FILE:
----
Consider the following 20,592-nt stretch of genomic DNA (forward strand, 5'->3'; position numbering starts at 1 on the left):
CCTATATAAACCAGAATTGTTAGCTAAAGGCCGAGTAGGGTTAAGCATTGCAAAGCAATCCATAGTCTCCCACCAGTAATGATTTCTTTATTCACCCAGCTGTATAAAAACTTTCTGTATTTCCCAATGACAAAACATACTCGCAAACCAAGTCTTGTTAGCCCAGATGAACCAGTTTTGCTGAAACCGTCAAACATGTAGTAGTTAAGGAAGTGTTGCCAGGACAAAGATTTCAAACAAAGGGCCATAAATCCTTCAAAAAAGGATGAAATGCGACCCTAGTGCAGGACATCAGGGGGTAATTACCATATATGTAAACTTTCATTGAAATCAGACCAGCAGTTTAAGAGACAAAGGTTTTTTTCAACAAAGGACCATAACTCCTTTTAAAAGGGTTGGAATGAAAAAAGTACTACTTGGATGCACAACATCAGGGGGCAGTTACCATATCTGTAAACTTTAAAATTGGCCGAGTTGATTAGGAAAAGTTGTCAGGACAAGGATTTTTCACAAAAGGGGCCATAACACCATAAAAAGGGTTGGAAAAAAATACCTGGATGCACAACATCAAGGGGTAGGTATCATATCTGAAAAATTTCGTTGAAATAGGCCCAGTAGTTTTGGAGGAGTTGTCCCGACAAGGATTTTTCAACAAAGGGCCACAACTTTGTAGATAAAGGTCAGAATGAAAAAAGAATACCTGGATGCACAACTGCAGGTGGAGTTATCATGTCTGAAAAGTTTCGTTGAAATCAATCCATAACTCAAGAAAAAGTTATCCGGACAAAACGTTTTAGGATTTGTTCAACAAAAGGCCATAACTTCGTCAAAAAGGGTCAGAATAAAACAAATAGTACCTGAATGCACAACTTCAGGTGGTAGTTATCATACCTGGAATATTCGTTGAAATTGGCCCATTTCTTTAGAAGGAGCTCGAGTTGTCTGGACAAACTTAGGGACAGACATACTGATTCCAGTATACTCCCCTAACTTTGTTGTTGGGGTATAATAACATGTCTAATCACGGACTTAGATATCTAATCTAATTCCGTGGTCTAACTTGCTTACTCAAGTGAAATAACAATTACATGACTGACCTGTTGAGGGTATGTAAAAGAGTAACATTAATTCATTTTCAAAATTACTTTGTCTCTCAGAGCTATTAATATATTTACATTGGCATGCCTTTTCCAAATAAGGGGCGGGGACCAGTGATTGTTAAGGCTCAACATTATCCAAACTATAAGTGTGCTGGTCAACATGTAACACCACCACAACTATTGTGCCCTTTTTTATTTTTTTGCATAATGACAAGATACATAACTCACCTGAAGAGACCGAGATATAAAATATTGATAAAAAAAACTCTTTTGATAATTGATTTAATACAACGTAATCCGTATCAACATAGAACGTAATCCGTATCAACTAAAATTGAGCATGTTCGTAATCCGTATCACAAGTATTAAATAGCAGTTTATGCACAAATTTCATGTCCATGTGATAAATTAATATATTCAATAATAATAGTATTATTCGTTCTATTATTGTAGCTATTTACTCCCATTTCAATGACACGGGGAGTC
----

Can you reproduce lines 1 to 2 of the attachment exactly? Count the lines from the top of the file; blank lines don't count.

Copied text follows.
Consider the following 20,592-nt stretch of genomic DNA (forward strand, 5'->3'; position numbering starts at 1 on the left):
CCTATATAAACCAGAATTGTTAGCTAAAGGCCGAGTAGGGTTAAGCATTGCAAAGCAATCCATAGTCTCCCACCAGTAATGATTTCTTTATTCACCCAGCTGTATAAAAACTTTCTGTATTTCCCAATGACAAAACATACTCGCAAACCAAGTCTTGTTAGCCCAGATGAACCAGTTTTGCTGAAACCGTCAAACATGTAGTAGTTAAGGAAGTGTTGCCAGGACAAAGATTTCAAACAAAGGGCCATAAATCCTTCAAAAAAGGATGAAATGCGACCCTAGTGCAGGACATCAGGGGGTAATTACCATATATGTAAACTTTCATTGAAATCAGACCAGCAGTTTAAGAGACAAAGGTTTTTTTCAACAAAGGACCATAACTCCTTTTAAAAGGGTTGGAATGAAAAAAGTACTACTTGGATGCACAACATCAGGGGGCAGTTACCATATCTGTAAACTTTAAAATTGGCCGAGTTGATTAGGAAAAGTTGTCAGGACAAGGATTTTTCACAAAAGGGGCCATAACACCATAAAAAGGGTTGGAAAAAAATACCTGGATGCACAACATCAAGGGGTAGGTATCATATCTGAAAAATTTCGTTGAAATAGGCCCAGTAGTTTTGGAGGAGTTGTCCCGACAAGGATTTTTCAACAAAGGGCCACAACTTTGTAGATAAAGGTCAGAATGAAAAAAGAATACCTGGATGCACAACTGCAGGTGGAGTTATCATGTCTGAAAAGTTTCGTTGAAATCAATCCATAACTCAAGAAAAAGTTATCCGGACAAAACGTTTTAGGATTTGTTCAACAAAAGGCCATAACTTCGTCAAAAAGGGTCAGAATAAAACAAATAGTACCTGAATGCACAACTTCAGGTGGTAGTTATCATACCTGGAATATTCGTTGAAATTGGCCCATTTCTTTAGAAGGAGCTCGAGTTGTCTGGACAAACTTAGGGACAGACATACTGATTCCAGTATACTCCCCTAACTTTGTTGTTGGGGTATAATAACATGTCTAATCACGGACTTAGATATCTAATCTAATTCCGTGGTCTAACTTGCTTACTCAAGTGAAATAACAATTACATGACTGACCTGTTGAGGGTATGTAAAAGAGTAACATTAATTCATTTTCAAAATTACTTTGTCTCTCAGAGCTATTAATATATTTACATTGGCATGCCTTTTCCAAATAAGGGGCGGGGACCAGTGATTGTTAAGGCTCAACATTATCCAAACTATAAGTGTGCTGGTCAACATGTAACACCACCACAACTATTGTGCCCTTTTTTATTTTTTTGCATAATGACAAGATACATAACTCACCTGAAGAGACCGAGATATAAAATATTGATAAAAAAAACTCTTTTGATAATTGATTTAATACAACGTAATCCGTATCAACATAGAACGTAATCCGTATCAACTAAAATTGAGCATGTTCGTAATCCGTATCACAAGTATTAAATAGCAGTTTATGCACAAATTTCATGTCCATGTGATAAATTAATATATTCAATAATAATAGTATTATTCGTTCTATTATTGTAGCTATTTACTCCCATTTCAATGACACGGGGAGTC